Analysts Try to Stay Hopeful on SAFE Act

SAFE Act dumped from Defense Bill.

The cannabis banking bill, the SAFE Act, did not make it into the defense bill despite efforts by Sen. Chuck Schumer. Now attention is turning to possible inclusion in the appropriations bill, but even that might not happen.

More disappointing for the cannabis industry: comments by minority leader Sen. Mitch Mcconnell tagging the banking legislation as a “pet priority.”

“House and Senate Democrats are still obstructing efforts to close out the NDAA by trying to jam in unrelated items with no relationship whatsoever to defense,” McConnell said on the floor on Tuesday. “We’re talking about a grab bag of miscellaneous pet priorities – making our financial system more sympathetic to illegal drugs or the phony, partisan permitting reform and name-only language that’s already failed to pass the Senate earlier this year.”

The industry had been told over several weeks that the legislation looked as if it would pass and that there was support for it. However, that may have just been strategic leaking in order to put pressure on the Republicans.

Stand-Alone Bill?

Cantor Fitzgerald analyst Pablo Zuanic believes the best chance for SAFE now is as a stand-alone bill. He wrote in a new report: “If the bill is to pass at all this lame duck session, it will have to be on a stand-alone basis … (but why didn’t Sen. Schumer pursue that path to start with? Not good optics? Not enough votes?). Still, if Sen. McConnell indeed sees SAFE as ‘making the financial system more sympathetic to illegal drugs’ (did he just kill SAFE?), we wonder whether he will ‘whip’ Republican Senators not to vote for SAFE (if Sen. Schumer decides to put the bill up for a vote on its own). That said, if we want to be more positive, we could say maybe this is all about ‘horse trading,’ for the now (what gets included in SAFE, or excluded), and for the future (a new Farm Bill?). Yes, maybe there is a veiled message there (‘Heck, they could have scheduled those matters for a vote this week,’ said Sen. McConnell). If you ask for the probability of the SAFE passage, we now say 49% only (vs. >70% before), but with the MSOS ETF at 12 now, that is not bad risk/reward, in our view.”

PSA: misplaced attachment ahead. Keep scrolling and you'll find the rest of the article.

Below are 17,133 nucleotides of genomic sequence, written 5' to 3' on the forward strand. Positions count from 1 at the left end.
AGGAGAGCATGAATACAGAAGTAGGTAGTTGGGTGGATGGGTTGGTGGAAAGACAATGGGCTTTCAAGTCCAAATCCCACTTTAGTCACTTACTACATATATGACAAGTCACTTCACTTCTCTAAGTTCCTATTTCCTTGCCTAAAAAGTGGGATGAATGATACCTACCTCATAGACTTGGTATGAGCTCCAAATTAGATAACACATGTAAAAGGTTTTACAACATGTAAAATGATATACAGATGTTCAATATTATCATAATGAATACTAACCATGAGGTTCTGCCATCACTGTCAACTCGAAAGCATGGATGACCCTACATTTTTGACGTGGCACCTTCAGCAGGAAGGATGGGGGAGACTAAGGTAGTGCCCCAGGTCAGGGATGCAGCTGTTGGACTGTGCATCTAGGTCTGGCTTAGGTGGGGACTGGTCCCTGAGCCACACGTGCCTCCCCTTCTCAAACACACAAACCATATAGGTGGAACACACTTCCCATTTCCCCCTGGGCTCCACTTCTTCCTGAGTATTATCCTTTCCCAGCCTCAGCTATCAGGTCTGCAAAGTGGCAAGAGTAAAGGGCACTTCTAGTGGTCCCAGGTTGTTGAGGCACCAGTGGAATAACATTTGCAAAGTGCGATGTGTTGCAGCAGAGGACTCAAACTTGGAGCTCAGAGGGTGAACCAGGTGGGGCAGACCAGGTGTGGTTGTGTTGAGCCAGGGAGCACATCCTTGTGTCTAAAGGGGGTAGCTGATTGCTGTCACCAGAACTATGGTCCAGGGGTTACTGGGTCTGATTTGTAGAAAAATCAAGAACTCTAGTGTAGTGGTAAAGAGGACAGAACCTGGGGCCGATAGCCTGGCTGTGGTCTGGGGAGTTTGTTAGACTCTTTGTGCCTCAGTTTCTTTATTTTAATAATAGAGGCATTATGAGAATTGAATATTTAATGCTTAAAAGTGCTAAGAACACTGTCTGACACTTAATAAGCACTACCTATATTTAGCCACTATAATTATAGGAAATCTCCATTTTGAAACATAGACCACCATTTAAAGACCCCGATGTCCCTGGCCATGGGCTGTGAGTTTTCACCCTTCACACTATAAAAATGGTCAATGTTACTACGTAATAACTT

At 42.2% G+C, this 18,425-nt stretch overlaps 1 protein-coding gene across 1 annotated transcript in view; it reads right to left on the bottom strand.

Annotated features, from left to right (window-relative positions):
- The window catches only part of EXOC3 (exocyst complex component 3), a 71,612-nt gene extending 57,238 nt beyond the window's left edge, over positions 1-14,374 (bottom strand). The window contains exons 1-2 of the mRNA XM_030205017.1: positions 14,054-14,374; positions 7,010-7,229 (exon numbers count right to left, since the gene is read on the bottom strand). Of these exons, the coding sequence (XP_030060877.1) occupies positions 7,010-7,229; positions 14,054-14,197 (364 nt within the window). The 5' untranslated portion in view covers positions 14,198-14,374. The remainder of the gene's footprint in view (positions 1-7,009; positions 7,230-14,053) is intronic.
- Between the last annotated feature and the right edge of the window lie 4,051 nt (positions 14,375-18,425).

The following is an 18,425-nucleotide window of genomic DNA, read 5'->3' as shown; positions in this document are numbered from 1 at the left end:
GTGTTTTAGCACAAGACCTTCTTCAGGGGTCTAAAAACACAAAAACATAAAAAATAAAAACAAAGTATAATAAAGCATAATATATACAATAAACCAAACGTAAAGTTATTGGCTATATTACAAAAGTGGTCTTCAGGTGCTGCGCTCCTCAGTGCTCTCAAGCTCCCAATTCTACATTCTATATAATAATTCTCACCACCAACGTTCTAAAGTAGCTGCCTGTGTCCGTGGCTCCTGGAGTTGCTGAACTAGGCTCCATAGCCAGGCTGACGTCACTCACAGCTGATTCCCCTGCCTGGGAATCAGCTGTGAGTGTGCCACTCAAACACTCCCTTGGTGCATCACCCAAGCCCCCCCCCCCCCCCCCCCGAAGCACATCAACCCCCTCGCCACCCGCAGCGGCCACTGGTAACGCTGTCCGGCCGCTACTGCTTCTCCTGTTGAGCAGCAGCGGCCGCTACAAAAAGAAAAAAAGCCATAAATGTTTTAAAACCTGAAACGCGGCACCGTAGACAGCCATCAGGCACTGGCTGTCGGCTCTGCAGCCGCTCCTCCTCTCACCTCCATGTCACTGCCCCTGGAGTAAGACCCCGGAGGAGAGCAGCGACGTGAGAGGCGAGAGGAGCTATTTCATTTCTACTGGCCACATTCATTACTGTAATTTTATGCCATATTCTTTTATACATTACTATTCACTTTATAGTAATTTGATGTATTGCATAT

Zuanic went on to say that he is increasingly skeptical about other add-ons (to SAFE) being possible at this late stage, no matter how laudable. That includes:

  • Veteran equal access
  • SBA support
  • Safe harbor language for capital market access
  • Language around protection for minors
  • Specific research for the departments of Justice and Health and Human Services de-scheduling review process.

Unfortunately these add-ons are dealbreakers for some.

Cautious Optimism

Alliance Global Partners wrote in a note that it remains optimistic for passage of SAFE in some form, but analysts acknowledge being cautious due to McConnell’s statements. “While stocks have since been under pressure, we would still note the omnibus bill as a vehicle to pass the SAFE Act, with the bill having bipartisan support & Politico reporting an agreement to include HOPE (social equity) and GRAM Act (gun ownership for cannabis users) as PLUS aspects of the measure.”

Cowen also thinks the omnibus bill could be an option, writing, “Our view remains that the best opportunity for SAFE is inclusion in the omnibus, which should be the final bill this Congress considers before adjourning.”

Cowen believes that the add-ons likely won’t get included. The group also thinks that with 10 Republican votes in favor, there could still be internal pressure on McConnell.

Looking Ahead

Zuanic concluded by saying, “Whether this is a 2023 or 2024 outcome is up to debate (probably more 2024). But we would assign little probability to the scenario that nothing else happens in the next Congress.”

Debra Borchardt

Debra Borchardt is the Co-Founder, and Executive Editor of GMR. She has covered the cannabis industry for several years at Forbes, Seeking Alpha and TheStreet. Prior to becoming a financial journalist, Debra was a Vice President at Bear Stearns where she held a Series 7 and Registered Investment Advisor license. Debra has a Master's degree in Business Journalism from New York University.

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